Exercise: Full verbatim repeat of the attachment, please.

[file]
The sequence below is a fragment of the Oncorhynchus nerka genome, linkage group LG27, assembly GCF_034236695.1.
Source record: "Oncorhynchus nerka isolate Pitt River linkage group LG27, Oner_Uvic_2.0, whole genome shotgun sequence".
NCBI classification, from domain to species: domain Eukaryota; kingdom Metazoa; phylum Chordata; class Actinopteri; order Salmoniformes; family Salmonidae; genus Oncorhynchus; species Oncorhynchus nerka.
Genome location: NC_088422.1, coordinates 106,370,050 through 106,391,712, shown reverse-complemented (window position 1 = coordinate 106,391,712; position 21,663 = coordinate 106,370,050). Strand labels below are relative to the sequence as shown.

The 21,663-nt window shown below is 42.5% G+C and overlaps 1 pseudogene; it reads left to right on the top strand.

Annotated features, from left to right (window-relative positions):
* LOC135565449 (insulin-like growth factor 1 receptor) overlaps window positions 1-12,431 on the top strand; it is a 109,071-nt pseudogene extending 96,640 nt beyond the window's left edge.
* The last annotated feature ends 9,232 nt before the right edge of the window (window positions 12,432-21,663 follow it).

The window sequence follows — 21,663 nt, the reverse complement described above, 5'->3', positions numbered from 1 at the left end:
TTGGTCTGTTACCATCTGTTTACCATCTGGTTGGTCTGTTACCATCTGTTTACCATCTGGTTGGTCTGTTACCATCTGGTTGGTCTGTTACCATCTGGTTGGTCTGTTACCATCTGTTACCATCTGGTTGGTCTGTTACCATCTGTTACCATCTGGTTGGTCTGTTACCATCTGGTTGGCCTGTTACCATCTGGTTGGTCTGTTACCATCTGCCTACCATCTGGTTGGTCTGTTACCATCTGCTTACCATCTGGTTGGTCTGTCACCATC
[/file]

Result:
The sequence below is a fragment of the Oncorhynchus nerka genome, linkage group LG27, assembly GCF_034236695.1.
Source record: "Oncorhynchus nerka isolate Pitt River linkage group LG27, Oner_Uvic_2.0, whole genome shotgun sequence".
NCBI classification, from domain to species: domain Eukaryota; kingdom Metazoa; phylum Chordata; class Actinopteri; order Salmoniformes; family Salmonidae; genus Oncorhynchus; species Oncorhynchus nerka.
Genome location: NC_088422.1, coordinates 106,370,050 through 106,391,712, shown reverse-complemented (window position 1 = coordinate 106,391,712; position 21,663 = coordinate 106,370,050). Strand labels below are relative to the sequence as shown.

The 21,663-nt window shown below is 42.5% G+C and overlaps 1 pseudogene; it reads left to right on the top strand.

Annotated features, from left to right (window-relative positions):
* LOC135565449 (insulin-like growth factor 1 receptor) overlaps window positions 1-12,431 on the top strand; it is a 109,071-nt pseudogene extending 96,640 nt beyond the window's left edge.
* The last annotated feature ends 9,232 nt before the right edge of the window (window positions 12,432-21,663 follow it).

The window sequence follows — 21,663 nt, the reverse complement described above, 5'->3', positions numbered from 1 at the left end:
TTGGTCTGTTACCATCTGTTTACCATCTGGTTGGTCTGTTACCATCTGTTTACCATCTGGTTGGTCTGTTACCATCTGGTTGGTCTGTTACCATCTGGTTGGTCTGTTACCATCTGTTACCATCTGGTTGGTCTGTTACCATCTGTTACCATCTGGTTGGTCTGTTACCATCTGGTTGGCCTGTTACCATCTGGTTGGTCTGTTACCATCTGCCTACCATCTGGTTGGTCTGTTACCATCTGCTTACCATCTGGTTGGTCTGTCACCATC